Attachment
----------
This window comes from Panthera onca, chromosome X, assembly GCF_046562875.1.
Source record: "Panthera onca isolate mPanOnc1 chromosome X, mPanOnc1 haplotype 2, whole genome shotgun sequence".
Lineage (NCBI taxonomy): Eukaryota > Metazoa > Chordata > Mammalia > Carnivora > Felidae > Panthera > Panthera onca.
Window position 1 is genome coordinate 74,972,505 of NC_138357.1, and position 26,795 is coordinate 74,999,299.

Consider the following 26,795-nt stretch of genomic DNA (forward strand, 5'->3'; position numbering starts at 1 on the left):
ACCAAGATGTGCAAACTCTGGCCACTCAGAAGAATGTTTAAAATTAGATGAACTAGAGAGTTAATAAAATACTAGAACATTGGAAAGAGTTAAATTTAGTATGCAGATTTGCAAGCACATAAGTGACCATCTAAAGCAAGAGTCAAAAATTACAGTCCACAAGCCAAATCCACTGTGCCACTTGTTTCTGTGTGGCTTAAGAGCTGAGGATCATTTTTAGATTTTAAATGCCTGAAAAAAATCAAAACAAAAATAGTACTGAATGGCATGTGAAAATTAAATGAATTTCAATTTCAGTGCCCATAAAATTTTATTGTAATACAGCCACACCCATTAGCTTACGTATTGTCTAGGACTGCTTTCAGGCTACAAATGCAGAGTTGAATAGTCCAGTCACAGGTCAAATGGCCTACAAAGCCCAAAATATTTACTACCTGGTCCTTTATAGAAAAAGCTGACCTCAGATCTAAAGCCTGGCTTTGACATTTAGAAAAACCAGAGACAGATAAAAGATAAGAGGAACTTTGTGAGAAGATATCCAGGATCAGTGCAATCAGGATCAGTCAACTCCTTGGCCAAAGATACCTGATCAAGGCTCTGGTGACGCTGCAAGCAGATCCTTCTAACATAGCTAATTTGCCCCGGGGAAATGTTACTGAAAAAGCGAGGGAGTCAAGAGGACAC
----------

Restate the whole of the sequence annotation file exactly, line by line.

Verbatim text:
This window comes from Panthera onca, chromosome X, assembly GCF_046562875.1.
Source record: "Panthera onca isolate mPanOnc1 chromosome X, mPanOnc1 haplotype 2, whole genome shotgun sequence".
Lineage (NCBI taxonomy): Eukaryota > Metazoa > Chordata > Mammalia > Carnivora > Felidae > Panthera > Panthera onca.
Window position 1 is genome coordinate 74,972,505 of NC_138357.1, and position 26,795 is coordinate 74,999,299.

Consider the following 26,795-nt stretch of genomic DNA (forward strand, 5'->3'; position numbering starts at 1 on the left):
ACCAAGATGTGCAAACTCTGGCCACTCAGAAGAATGTTTAAAATTAGATGAACTAGAGAGTTAATAAAATACTAGAACATTGGAAAGAGTTAAATTTAGTATGCAGATTTGCAAGCACATAAGTGACCATCTAAAGCAAGAGTCAAAAATTACAGTCCACAAGCCAAATCCACTGTGCCACTTGTTTCTGTGTGGCTTAAGAGCTGAGGATCATTTTTAGATTTTAAATGCCTGAAAAAAATCAAAACAAAAATAGTACTGAATGGCATGTGAAAATTAAATGAATTTCAATTTCAGTGCCCATAAAATTTTATTGTAATACAGCCACACCCATTAGCTTACGTATTGTCTAGGACTGCTTTCAGGCTACAAATGCAGAGTTGAATAGTCCAGTCACAGGTCAAATGGCCTACAAAGCCCAAAATATTTACTACCTGGTCCTTTATAGAAAAAGCTGACCTCAGATCTAAAGCCTGGCTTTGACATTTAGAAAAACCAGAGACAGATAAAAGATAAGAGGAACTTTGTGAGAAGATATCCAGGATCAGTGCAATCAGGATCAGTCAACTCCTTGGCCAAAGATACCTGATCAAGGCTCTGGTGACGCTGCAAGCAGATCCTTCTAACATAGCTAATTTGCCCCGGGGAAATGTTACTGAAAAAGCGAGGGAGTCAAGAGGACAC